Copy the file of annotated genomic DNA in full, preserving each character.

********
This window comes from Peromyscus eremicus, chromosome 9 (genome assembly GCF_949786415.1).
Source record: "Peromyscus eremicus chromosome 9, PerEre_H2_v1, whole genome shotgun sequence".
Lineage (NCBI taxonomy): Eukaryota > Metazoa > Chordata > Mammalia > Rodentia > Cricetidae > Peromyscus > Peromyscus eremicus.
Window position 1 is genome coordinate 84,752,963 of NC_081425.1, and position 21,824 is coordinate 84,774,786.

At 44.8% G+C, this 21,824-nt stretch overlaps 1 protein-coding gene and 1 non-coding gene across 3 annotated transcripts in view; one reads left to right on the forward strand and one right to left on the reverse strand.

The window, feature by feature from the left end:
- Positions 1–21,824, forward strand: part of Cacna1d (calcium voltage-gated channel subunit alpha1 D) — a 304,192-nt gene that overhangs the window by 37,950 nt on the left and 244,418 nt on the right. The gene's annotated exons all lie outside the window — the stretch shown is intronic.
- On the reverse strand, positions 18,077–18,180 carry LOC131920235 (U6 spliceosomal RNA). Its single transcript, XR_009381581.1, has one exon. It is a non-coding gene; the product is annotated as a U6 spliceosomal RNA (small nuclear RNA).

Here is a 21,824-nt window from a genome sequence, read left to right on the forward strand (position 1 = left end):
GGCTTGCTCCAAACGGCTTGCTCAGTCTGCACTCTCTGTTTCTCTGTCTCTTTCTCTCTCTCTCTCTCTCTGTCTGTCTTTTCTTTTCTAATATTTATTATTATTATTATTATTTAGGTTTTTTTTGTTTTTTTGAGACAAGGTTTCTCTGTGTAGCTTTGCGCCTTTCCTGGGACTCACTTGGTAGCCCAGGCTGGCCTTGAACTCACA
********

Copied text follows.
This window comes from Peromyscus eremicus, chromosome 9 (genome assembly GCF_949786415.1).
Source record: "Peromyscus eremicus chromosome 9, PerEre_H2_v1, whole genome shotgun sequence".
Lineage (NCBI taxonomy): Eukaryota > Metazoa > Chordata > Mammalia > Rodentia > Cricetidae > Peromyscus > Peromyscus eremicus.
Window position 1 is genome coordinate 84,752,963 of NC_081425.1, and position 21,824 is coordinate 84,774,786.

At 44.8% G+C, this 21,824-nt stretch overlaps 1 protein-coding gene and 1 non-coding gene across 3 annotated transcripts in view; one reads left to right on the forward strand and one right to left on the reverse strand.

The window, feature by feature from the left end:
- Positions 1–21,824, forward strand: part of Cacna1d (calcium voltage-gated channel subunit alpha1 D) — a 304,192-nt gene that overhangs the window by 37,950 nt on the left and 244,418 nt on the right. The gene's annotated exons all lie outside the window — the stretch shown is intronic.
- On the reverse strand, positions 18,077–18,180 carry LOC131920235 (U6 spliceosomal RNA). Its single transcript, XR_009381581.1, has one exon. It is a non-coding gene; the product is annotated as a U6 spliceosomal RNA (small nuclear RNA).

Here is a 21,824-nt window from a genome sequence, read left to right on the forward strand (position 1 = left end):
GGCTTGCTCCAAACGGCTTGCTCAGTCTGCACTCTCTGTTTCTCTGTCTCTTTCTCTCTCTCTCTCTCTCTGTCTGTCTTTTCTTTTCTAATATTTATTATTATTATTATTATTTAGGTTTTTTTTGTTTTTTTGAGACAAGGTTTCTCTGTGTAGCTTTGCGCCTTTCCTGGGACTCACTTGGTAGCCCAGGCTGGCCTTGAACTCACA